by Michael Sweeney, Professor; Associate Director for Graduate Studies
PhD student Michael “Clay” Carey has been busy with research.
He has the lead article in the spring 2013 issue of Journalism History: “Community Journalism in a Secret City: The Oak Ridge Journal, 1943-48.” The article examines the community newspaper of the town that did much of the secret war work to develop the atomic bomb. The newspaper could not, and did not, talk about the single issue that brought everyone together in the newly formed town of Oak Ridge, Tenn.
Carey also will present two papers April 24-28 at the annual convention of the Eastern Communication Association in Pittsburgh. The papers are: “‘This is Not What Amish People Do’: Representations of Amish Crime Victims and Perpetrators in Mainstream News Coverage,” and “Role Development and Hostile Commentary in Online Community Newsgroups.”
The former examines media representations of Amish people who were involved in a series of attacks in northeastern Ohio in 2011. The attacks received widespread media attention because both the victims and perpetrators identified as Old Order Amish. A qualitative textual analysis of articles in two metropolitan daily newspapers explored stereotypes and the theoretical notion of an “other within the other,” which explains perceptions of deviance in “Othered” groups. The analysis identified oversimplified, homogeneous representations of Amish groups, iconography, and a dependence on non-Amish sources to explain Amish beliefs and practices. Attack victims were represented as both deviant and subjugated. Their attackers were represented as the more deviant “other within the other.” The study adds to the body of scholarly work on representations of Amish groups specifically, and of religious entities in general, in mainstream American media. It also expands the understanding of portrayals of “other within the other” in media.
The latter study examines the ways in which social roles develop to address disruption, aggression, hostile comments, insults, and other commentary that might be considered negative or detrimental to productive dialog in online settings. A qualitative textual analysis of 208 comment threads on a community newsgroup page hosted by Topix.com identified nine roles that developed when negative commentary was present in the online forum. In addition, a random subsample (N = 105) was drawn for an exploratory content analysis that examined the relationships between identified roles and the presence of impolite and/or uncivil comments on message threads. The quantitative analysis revealed that uncivil threads were less common than impolite threads. Message threads with negative (impolite or uncivil) posts were often shorter than threads that did not include negative posts. As message threads became longer, negative posts became less prevalent. The appearance of certain roles was associated with longer message threads.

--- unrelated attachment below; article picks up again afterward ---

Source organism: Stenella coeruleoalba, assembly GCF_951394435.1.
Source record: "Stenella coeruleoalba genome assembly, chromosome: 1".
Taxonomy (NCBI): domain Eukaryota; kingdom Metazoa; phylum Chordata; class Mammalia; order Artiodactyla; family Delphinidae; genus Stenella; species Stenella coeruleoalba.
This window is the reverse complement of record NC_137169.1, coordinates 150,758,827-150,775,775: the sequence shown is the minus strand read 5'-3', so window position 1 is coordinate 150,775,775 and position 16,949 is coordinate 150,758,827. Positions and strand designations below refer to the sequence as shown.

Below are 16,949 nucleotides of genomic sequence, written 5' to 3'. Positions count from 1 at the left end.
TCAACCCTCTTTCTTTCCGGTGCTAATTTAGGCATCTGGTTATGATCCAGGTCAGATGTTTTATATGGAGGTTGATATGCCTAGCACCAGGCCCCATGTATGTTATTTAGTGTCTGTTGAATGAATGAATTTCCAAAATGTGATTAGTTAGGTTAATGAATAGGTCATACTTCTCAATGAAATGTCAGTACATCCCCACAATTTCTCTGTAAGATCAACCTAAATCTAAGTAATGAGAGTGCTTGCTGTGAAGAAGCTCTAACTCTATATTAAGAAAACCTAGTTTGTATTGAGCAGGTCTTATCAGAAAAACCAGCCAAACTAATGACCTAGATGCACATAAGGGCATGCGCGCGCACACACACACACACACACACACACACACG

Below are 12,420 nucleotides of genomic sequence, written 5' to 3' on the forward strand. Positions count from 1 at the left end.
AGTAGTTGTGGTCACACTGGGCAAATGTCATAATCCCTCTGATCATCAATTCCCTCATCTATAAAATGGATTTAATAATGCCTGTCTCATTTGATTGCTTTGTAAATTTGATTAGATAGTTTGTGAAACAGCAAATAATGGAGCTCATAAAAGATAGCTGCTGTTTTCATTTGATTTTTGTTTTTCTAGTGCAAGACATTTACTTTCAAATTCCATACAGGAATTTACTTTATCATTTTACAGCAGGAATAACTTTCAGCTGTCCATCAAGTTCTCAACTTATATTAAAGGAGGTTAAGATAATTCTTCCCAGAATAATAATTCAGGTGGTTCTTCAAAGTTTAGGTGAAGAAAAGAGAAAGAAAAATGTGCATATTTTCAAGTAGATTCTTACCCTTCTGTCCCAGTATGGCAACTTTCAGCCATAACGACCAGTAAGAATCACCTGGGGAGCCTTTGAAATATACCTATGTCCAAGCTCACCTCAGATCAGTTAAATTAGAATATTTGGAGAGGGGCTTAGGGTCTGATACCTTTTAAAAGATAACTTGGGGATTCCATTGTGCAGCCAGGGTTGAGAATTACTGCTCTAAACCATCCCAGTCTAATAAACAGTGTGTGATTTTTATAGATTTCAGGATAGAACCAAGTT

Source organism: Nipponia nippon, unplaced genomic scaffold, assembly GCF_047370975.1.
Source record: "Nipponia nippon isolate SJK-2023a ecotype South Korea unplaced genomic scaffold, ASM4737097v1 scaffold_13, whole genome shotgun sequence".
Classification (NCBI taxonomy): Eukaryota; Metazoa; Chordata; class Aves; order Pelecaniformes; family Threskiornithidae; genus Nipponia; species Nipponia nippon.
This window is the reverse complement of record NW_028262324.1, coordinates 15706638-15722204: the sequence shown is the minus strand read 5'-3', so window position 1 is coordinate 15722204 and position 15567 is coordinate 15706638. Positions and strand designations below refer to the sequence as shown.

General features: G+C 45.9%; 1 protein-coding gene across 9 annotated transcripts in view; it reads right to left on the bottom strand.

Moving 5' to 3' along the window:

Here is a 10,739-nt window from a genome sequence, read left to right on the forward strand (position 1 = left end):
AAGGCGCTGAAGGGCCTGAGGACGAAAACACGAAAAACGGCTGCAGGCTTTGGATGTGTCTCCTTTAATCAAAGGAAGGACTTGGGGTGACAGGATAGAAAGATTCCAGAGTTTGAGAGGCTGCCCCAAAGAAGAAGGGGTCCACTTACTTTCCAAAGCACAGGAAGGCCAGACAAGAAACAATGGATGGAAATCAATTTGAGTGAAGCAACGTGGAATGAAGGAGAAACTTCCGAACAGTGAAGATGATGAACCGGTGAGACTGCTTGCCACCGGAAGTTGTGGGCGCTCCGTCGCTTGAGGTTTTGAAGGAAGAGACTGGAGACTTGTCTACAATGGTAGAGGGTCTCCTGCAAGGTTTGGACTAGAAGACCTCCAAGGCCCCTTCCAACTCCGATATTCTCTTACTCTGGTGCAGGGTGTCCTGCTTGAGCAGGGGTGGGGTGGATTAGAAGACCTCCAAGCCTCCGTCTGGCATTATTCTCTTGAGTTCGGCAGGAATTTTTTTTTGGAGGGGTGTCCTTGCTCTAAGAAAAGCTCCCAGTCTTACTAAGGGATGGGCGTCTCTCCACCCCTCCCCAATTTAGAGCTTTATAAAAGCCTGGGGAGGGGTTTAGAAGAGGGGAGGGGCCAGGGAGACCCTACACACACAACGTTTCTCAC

In addition, Carey presented a paper in March at the AEJMC Southeast Colloquium in Tampa, Fla.: “Universal Invitations and Inexhaustible Resources: Portrayals of Rural Life in Popular Magazines of the Late 1800s.” This exploratory study examines the descriptions of rural situations, people and places that appeared in three popular magazines – Munsey’s, McClure’s, and Cosmpolitan – in the late 1800s and early 1900s. During the Progressive Era, industrial and financial growth were rapidly reshaping the American social landscape, contributing to the growth of large cities, increasing transportation opportunities, and widening the gap between the rich and the poor. This work suggests that three dominant frames emerge to orient coverage of rural America. A fourth frame, less common than the others but still relevant, is also discussed. The paper argues that the frames present an interesting and at times conflicting view of America’s rural communities in the late 1800s and early 1900s. Rural areas were presented as lands of financial opportunity – places where, with the aid of cosmopolitan sophistication and science, wealth could be found and modern society could thrive. Stories also depicted rural America as a place to be admired, consumed, and sometimes distained. Its traditional values were lauded while its backwardness was chided. The paper argues that the dichotomies present in those frames – old and new, tradition and progress, work and leisure – are not unlike those evident when one considers the state of the magazine publishing industry, and in fact society as a whole, in the early 1900s.